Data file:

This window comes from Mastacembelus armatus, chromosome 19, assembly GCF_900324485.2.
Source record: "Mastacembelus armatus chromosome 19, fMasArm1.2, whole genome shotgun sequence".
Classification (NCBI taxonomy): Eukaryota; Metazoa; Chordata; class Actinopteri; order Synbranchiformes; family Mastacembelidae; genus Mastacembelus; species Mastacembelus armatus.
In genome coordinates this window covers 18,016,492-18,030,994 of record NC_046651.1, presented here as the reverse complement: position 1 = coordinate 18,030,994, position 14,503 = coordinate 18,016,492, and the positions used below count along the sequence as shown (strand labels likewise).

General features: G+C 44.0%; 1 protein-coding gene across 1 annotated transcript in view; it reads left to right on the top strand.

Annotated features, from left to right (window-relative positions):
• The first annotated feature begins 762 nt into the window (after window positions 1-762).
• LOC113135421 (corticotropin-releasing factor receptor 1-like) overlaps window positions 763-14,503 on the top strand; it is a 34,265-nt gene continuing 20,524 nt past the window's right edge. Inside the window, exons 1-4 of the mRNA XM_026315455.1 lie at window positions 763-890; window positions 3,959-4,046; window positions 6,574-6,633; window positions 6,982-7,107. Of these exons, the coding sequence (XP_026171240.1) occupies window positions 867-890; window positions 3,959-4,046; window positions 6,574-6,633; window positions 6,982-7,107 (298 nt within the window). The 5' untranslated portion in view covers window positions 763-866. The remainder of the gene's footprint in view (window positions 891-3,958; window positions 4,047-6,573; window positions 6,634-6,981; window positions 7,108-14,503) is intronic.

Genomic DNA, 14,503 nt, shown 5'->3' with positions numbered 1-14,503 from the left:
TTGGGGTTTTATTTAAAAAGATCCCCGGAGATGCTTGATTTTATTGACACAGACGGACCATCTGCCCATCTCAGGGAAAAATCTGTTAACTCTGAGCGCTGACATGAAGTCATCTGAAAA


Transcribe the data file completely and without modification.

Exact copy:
This window comes from Mastacembelus armatus, chromosome 19, assembly GCF_900324485.2.
Source record: "Mastacembelus armatus chromosome 19, fMasArm1.2, whole genome shotgun sequence".
Classification (NCBI taxonomy): Eukaryota; Metazoa; Chordata; class Actinopteri; order Synbranchiformes; family Mastacembelidae; genus Mastacembelus; species Mastacembelus armatus.
In genome coordinates this window covers 18,016,492-18,030,994 of record NC_046651.1, presented here as the reverse complement: position 1 = coordinate 18,030,994, position 14,503 = coordinate 18,016,492, and the positions used below count along the sequence as shown (strand labels likewise).

General features: G+C 44.0%; 1 protein-coding gene across 1 annotated transcript in view; it reads left to right on the top strand.

Annotated features, from left to right (window-relative positions):
• The first annotated feature begins 762 nt into the window (after window positions 1-762).
• LOC113135421 (corticotropin-releasing factor receptor 1-like) overlaps window positions 763-14,503 on the top strand; it is a 34,265-nt gene continuing 20,524 nt past the window's right edge. Inside the window, exons 1-4 of the mRNA XM_026315455.1 lie at window positions 763-890; window positions 3,959-4,046; window positions 6,574-6,633; window positions 6,982-7,107. Of these exons, the coding sequence (XP_026171240.1) occupies window positions 867-890; window positions 3,959-4,046; window positions 6,574-6,633; window positions 6,982-7,107 (298 nt within the window). The 5' untranslated portion in view covers window positions 763-866. The remainder of the gene's footprint in view (window positions 891-3,958; window positions 4,047-6,573; window positions 6,634-6,981; window positions 7,108-14,503) is intronic.

Genomic DNA, 14,503 nt, shown 5'->3' with positions numbered 1-14,503 from the left:
TTGGGGTTTTATTTAAAAAGATCCCCGGAGATGCTTGATTTTATTGACACAGACGGACCATCTGCCCATCTCAGGGAAAAATCTGTTAACTCTGAGCGCTGACATGAAGTCATCTGAAAA